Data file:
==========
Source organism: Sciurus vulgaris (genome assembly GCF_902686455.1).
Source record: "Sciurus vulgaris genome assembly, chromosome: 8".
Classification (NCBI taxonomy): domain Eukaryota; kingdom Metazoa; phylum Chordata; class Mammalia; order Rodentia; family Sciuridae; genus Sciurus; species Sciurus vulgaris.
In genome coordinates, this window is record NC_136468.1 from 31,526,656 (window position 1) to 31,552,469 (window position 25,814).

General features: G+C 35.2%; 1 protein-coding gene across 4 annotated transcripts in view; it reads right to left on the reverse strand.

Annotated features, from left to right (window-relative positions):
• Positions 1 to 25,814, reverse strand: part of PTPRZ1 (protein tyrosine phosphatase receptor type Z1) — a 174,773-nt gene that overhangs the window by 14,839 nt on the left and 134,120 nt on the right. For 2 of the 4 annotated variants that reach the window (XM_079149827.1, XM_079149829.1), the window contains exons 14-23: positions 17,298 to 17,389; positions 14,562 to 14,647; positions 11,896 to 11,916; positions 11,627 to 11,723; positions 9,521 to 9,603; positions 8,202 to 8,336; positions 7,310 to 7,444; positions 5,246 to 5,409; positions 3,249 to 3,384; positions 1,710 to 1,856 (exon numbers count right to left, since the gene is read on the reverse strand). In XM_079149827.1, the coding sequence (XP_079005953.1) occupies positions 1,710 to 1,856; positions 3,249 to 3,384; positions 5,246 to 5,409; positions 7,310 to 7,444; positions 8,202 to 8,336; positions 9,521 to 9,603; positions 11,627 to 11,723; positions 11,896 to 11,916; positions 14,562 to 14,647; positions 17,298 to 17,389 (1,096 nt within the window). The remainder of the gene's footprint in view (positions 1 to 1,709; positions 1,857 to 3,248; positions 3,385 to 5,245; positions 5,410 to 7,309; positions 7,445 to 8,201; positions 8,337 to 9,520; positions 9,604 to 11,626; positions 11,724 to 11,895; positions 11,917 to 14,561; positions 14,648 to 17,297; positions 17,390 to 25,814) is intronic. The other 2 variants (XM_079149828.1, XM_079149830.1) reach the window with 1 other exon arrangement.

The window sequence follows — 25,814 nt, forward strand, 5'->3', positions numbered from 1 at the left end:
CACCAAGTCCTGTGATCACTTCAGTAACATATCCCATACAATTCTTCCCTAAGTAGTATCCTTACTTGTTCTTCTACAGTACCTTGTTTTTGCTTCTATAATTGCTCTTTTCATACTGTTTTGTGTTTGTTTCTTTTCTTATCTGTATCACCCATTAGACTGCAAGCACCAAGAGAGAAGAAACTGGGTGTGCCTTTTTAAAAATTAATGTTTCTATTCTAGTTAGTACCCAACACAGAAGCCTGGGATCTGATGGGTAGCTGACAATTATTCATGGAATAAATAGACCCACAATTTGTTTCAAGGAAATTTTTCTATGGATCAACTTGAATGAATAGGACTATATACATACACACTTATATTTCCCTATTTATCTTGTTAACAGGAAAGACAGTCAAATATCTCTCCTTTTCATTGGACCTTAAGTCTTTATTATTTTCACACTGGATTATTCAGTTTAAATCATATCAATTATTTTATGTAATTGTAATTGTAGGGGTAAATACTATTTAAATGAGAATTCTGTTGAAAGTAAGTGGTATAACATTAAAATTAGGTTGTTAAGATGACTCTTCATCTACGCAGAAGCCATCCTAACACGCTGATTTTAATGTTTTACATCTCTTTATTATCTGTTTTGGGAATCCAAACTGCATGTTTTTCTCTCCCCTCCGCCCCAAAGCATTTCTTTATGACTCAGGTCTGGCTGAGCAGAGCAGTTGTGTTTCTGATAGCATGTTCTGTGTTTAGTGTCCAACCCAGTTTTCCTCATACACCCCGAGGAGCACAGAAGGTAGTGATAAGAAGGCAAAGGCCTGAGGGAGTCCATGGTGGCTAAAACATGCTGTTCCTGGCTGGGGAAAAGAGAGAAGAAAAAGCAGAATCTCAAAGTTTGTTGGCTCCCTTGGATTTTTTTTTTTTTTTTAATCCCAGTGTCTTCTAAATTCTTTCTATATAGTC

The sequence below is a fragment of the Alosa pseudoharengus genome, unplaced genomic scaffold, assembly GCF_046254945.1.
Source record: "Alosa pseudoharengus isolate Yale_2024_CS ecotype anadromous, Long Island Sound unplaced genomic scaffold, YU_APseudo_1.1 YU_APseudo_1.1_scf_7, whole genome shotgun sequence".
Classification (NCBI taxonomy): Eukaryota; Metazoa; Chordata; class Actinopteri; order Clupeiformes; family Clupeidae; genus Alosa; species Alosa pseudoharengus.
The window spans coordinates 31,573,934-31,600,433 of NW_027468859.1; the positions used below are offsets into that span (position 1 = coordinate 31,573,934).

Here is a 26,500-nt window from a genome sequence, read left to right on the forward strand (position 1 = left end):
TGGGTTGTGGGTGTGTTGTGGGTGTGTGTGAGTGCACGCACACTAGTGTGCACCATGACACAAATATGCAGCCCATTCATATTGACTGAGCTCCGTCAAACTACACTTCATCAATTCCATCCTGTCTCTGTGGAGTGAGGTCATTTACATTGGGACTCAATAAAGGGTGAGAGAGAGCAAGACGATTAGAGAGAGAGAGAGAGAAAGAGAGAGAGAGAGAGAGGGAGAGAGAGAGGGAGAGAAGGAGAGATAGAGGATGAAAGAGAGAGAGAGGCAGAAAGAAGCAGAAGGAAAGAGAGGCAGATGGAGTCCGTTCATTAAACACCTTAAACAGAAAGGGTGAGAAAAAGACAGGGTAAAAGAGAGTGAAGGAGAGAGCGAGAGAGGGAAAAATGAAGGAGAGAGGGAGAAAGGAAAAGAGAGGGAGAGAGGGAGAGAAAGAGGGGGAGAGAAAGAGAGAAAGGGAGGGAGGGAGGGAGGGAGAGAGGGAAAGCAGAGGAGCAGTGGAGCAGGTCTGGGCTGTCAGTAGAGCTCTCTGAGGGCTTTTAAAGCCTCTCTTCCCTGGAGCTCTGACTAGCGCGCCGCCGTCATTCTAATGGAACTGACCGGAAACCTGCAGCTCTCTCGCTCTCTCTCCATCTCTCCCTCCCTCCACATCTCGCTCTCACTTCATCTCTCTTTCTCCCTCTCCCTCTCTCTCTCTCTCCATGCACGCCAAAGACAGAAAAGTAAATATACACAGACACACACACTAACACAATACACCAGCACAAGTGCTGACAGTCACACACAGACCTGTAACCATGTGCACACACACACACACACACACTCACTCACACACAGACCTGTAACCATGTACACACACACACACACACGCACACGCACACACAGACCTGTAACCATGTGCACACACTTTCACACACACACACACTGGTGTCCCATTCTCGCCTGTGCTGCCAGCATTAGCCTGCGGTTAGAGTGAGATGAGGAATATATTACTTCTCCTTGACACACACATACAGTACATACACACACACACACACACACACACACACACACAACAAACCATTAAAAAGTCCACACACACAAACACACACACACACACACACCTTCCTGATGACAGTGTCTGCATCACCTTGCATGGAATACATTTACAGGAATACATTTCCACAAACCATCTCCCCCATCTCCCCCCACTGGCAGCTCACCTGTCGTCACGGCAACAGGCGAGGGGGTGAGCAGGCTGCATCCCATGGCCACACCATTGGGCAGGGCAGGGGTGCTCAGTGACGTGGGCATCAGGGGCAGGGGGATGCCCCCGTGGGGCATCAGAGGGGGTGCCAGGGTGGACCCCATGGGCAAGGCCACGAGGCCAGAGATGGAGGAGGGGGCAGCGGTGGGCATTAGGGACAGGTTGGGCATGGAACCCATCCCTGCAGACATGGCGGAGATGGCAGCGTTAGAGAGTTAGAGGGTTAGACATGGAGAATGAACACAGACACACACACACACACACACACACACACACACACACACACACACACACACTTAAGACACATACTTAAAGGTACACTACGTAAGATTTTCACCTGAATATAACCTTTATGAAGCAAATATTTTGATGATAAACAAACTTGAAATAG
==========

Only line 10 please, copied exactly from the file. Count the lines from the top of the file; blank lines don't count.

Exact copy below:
The sequence below is a fragment of the Alosa pseudoharengus genome, unplaced genomic scaffold, assembly GCF_046254945.1.